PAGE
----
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Palaszczuk's billions still not enough to halt regional housing crisis


A deepening housing crisis in regional Queensland has prompted the Palaszczuk Government to throw billions at the rising accommodation deficit, amid calls from councils for a national summit to fast-track urgent action.

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Premier Annastacia Palaszczuk says no government in the history of Queensland has invested more in social housing than her administration.

Over the next four years, her government is planning to deliver more than 7000 new homes to vulnerable Queenslanders who are priced out of the new housing market and are rapidly finding rental properties out of reach.

Following a concerted campaign by the Western Queensland Alliance of Councils to focus attention on chronic social housing under-investment, the state government will commit $2.9 billion, including $1 billion to establish a Housing Investment Fund to support long-term housing security.

The fund, according to Treasurer Cameron Dick, will be a co-investment model of public and private money, with $40 million in annual returns projected to be generated from the scheme.

The government is now on the hunt for property sector developers, institutional investors, and local governments to team up with the community housing sector to back the fund through an expression of interest process.

“We’re looking for proposals that go beyond just providing shelter – we’re looking for solutions that deliver new or redeveloped accommodation with access to health, education and employment services for vulnerable Queenslanders,” Dick said.

“Continued investment in economic and social infrastructure is key to driving economic recovery, resilience and future prosperity for Queensland.”

The announcement comes as new data shows rents are surging across Australia at an unsustainable rate, with the sharpest increases in regional areas, which spiked by 12.5 per cent overall.

The release of the plan also coincided with last week’s Local Government Association of Queensland (LGAQ) annual conference in Mackay, where councils called for a national housing summit to address the crisis.

Flinders Shire Council Mayor Jane McNamara said Queensland’s rural housing crisis was threatening to derail rural and remote economies, especially as many remain locked in a battle to remain viable following years of drought and population decline.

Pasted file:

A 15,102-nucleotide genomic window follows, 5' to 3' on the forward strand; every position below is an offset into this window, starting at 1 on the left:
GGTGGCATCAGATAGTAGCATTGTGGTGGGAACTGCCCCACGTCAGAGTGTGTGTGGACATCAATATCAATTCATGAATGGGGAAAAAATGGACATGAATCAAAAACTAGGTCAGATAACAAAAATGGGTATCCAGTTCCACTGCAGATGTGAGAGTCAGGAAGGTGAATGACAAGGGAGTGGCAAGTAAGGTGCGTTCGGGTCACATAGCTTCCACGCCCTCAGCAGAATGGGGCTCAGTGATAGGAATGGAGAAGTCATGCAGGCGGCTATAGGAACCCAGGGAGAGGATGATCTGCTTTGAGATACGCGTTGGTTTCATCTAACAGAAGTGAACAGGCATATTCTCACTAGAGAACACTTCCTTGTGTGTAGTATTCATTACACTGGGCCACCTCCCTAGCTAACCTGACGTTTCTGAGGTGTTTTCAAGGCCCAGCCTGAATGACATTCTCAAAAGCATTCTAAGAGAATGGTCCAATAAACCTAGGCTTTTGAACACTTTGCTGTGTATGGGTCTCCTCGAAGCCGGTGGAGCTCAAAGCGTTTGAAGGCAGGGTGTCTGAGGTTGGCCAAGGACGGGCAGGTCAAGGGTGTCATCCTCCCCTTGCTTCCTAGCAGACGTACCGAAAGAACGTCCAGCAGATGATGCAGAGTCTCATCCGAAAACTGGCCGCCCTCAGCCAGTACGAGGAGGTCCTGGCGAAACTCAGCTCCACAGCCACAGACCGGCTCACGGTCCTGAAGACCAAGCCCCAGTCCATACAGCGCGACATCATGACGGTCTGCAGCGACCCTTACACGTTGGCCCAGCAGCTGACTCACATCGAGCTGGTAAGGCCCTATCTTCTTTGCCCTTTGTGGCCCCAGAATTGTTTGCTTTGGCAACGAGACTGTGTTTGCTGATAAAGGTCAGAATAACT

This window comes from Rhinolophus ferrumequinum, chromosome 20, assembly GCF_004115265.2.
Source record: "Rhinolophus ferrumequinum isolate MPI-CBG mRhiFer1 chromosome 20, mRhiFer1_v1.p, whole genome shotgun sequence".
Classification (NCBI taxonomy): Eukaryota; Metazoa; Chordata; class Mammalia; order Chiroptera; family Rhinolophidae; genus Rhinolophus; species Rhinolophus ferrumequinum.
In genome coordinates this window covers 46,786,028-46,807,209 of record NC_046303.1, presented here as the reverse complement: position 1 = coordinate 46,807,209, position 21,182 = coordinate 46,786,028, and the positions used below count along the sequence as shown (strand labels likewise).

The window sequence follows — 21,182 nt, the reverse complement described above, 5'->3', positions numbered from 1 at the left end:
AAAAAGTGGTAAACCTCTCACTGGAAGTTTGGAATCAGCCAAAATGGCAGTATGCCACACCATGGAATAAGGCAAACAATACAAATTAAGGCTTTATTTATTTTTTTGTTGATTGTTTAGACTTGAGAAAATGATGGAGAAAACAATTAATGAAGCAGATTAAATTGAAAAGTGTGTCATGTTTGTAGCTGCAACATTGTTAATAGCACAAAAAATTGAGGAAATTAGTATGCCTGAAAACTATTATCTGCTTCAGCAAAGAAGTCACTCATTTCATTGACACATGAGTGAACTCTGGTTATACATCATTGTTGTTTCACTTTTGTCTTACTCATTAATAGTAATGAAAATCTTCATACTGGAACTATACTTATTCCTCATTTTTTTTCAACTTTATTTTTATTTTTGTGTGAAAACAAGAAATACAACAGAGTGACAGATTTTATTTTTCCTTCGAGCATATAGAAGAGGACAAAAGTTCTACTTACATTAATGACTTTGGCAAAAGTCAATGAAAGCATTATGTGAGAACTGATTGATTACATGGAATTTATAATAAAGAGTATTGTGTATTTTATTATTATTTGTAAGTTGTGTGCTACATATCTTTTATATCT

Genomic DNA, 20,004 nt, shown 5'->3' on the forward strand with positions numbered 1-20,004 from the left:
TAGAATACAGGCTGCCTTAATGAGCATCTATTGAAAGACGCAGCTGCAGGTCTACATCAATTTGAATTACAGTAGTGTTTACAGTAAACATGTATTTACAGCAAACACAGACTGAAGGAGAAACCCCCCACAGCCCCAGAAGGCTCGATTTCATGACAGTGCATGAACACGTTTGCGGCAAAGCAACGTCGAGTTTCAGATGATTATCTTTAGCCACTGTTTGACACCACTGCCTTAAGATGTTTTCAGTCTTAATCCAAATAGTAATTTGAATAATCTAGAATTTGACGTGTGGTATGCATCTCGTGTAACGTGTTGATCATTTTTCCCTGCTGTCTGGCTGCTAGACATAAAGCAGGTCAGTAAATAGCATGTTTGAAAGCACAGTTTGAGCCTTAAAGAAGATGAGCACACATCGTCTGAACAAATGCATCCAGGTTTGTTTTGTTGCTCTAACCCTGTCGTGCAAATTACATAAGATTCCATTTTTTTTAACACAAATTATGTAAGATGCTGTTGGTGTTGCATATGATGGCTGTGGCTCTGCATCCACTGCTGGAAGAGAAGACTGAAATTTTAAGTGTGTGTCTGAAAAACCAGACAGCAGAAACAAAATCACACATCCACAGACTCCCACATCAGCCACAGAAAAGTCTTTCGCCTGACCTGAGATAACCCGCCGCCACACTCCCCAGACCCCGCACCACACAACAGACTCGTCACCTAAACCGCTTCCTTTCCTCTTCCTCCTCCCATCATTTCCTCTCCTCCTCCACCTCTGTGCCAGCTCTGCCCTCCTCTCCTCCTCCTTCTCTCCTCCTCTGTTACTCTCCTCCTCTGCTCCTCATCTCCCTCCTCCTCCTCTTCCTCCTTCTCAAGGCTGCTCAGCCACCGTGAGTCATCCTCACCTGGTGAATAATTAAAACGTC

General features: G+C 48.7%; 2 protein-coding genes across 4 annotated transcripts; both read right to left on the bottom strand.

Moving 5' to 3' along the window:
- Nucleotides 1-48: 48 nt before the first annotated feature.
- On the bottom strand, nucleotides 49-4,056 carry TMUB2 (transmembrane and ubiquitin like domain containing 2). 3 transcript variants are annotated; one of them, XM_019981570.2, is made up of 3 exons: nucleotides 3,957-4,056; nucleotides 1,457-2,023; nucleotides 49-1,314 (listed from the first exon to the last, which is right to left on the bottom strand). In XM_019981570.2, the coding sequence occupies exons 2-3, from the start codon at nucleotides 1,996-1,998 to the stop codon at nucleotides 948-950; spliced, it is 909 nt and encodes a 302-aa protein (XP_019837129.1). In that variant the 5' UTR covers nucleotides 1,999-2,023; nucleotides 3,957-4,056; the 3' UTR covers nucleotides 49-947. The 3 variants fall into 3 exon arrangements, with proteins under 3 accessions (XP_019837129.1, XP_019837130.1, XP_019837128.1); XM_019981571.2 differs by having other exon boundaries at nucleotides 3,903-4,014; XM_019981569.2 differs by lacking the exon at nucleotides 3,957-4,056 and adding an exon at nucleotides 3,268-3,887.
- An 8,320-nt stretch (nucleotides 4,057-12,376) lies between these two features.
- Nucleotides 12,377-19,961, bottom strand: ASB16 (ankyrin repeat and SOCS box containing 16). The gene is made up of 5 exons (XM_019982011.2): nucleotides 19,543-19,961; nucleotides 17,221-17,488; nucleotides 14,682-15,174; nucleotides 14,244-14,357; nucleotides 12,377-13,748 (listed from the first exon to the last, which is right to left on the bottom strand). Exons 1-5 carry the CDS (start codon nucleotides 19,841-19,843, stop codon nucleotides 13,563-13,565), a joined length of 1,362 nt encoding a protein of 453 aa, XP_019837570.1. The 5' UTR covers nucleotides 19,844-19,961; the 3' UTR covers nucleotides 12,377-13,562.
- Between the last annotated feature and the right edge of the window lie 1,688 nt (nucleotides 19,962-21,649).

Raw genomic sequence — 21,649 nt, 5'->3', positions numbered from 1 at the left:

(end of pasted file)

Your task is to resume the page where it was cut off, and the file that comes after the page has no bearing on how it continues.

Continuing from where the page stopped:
“The market has failed,” she said.

“Now we need to look to innovative solutions to counteract the impact of the crisis on our economies and communities.”

Councils specifically called for the state to work with them on modifying the first homeowners grant to allow it to be available for renovation of existing housing stock.

This would allow residents to purchase and live in affordable accommodation in rural and remote communities, council representatives said.

“We now need the state and federal governments to work with us on addressing supply issues in our regions – to ensure all Queenslanders have access to safe and affordable housing,” McNamara said.

LGAQ president and Sunshine Coast Council Mayor Mark Jamieson said the issue was affecting communities Queensland-wide.

“Councils and their communities across the state are being impacted by housing affordability and diversity challenges,” he said,

“There are communities facing shortages, rapid price rises and big dips in rental vacancy rates.

“We are uniting on their behalf with a strong message that this is an issue that cannot be resolved by councils alone,” he said.

Communities and Housing Minister Leeanne Enoch said the state government was also providing QuickStart Grants to community housing providers to accelerate construction of 2765 social homes, while the Help to Home initiative would provide 1000 additional private rental outcomes to support emergent housing needs over the next two years.”

Enoch said the Palaszczuk Government had already started 2779 social homes and more than 690 affordable homes since the release of its 10 Year Strategy in 2017.

“The release of this EOI will accelerate our efforts to house more vulnerable Queenslanders sooner,” she said.




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